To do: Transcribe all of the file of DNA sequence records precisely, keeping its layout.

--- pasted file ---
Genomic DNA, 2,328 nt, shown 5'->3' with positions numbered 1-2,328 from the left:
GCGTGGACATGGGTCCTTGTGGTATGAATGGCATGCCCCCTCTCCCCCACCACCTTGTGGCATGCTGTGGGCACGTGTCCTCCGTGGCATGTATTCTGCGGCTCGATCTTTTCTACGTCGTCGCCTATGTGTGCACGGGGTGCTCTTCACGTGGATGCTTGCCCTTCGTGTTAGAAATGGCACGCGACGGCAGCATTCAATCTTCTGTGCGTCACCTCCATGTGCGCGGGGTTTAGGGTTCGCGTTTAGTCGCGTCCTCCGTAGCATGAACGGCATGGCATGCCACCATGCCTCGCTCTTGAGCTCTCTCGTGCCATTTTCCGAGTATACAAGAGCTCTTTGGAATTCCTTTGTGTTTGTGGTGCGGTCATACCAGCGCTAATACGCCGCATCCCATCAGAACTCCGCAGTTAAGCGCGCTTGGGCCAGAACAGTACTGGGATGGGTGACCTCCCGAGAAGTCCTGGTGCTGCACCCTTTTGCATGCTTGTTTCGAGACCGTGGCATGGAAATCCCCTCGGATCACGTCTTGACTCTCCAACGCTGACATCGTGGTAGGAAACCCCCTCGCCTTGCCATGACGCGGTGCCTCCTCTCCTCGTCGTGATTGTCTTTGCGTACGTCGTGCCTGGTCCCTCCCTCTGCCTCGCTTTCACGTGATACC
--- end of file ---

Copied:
Genomic DNA, 2,328 nt, shown 5'->3' with positions numbered 1-2,328 from the left:
GCGTGGACATGGGTCCTTGTGGTATGAATGGCATGCCCCCTCTCCCCCACCACCTTGTGGCATGCTGTGGGCACGTGTCCTCCGTGGCATGTATTCTGCGGCTCGATCTTTTCTACGTCGTCGCCTATGTGTGCACGGGGTGCTCTTCACGTGGATGCTTGCCCTTCGTGTTAGAAATGGCACGCGACGGCAGCATTCAATCTTCTGTGCGTCACCTCCATGTGCGCGGGGTTTAGGGTTCGCGTTTAGTCGCGTCCTCCGTAGCATGAACGGCATGGCATGCCACCATGCCTCGCTCTTGAGCTCTCTCGTGCCATTTTCCGAGTATACAAGAGCTCTTTGGAATTCCTTTGTGTTTGTGGTGCGGTCATACCAGCGCTAATACGCCGCATCCCATCAGAACTCCGCAGTTAAGCGCGCTTGGGCCAGAACAGTACTGGGATGGGTGACCTCCCGAGAAGTCCTGGTGCTGCACCCTTTTGCATGCTTGTTTCGAGACCGTGGCATGGAAATCCCCTCGGATCACGTCTTGACTCTCCAACGCTGACATCGTGGTAGGAAACCCCCTCGCCTTGCCATGACGCGGTGCCTCCTCTCCTCGTCGTGATTGTCTTTGCGTACGTCGTGCCTGGTCCCTCCCTCTGCCTCGCTTTCACGTGATACC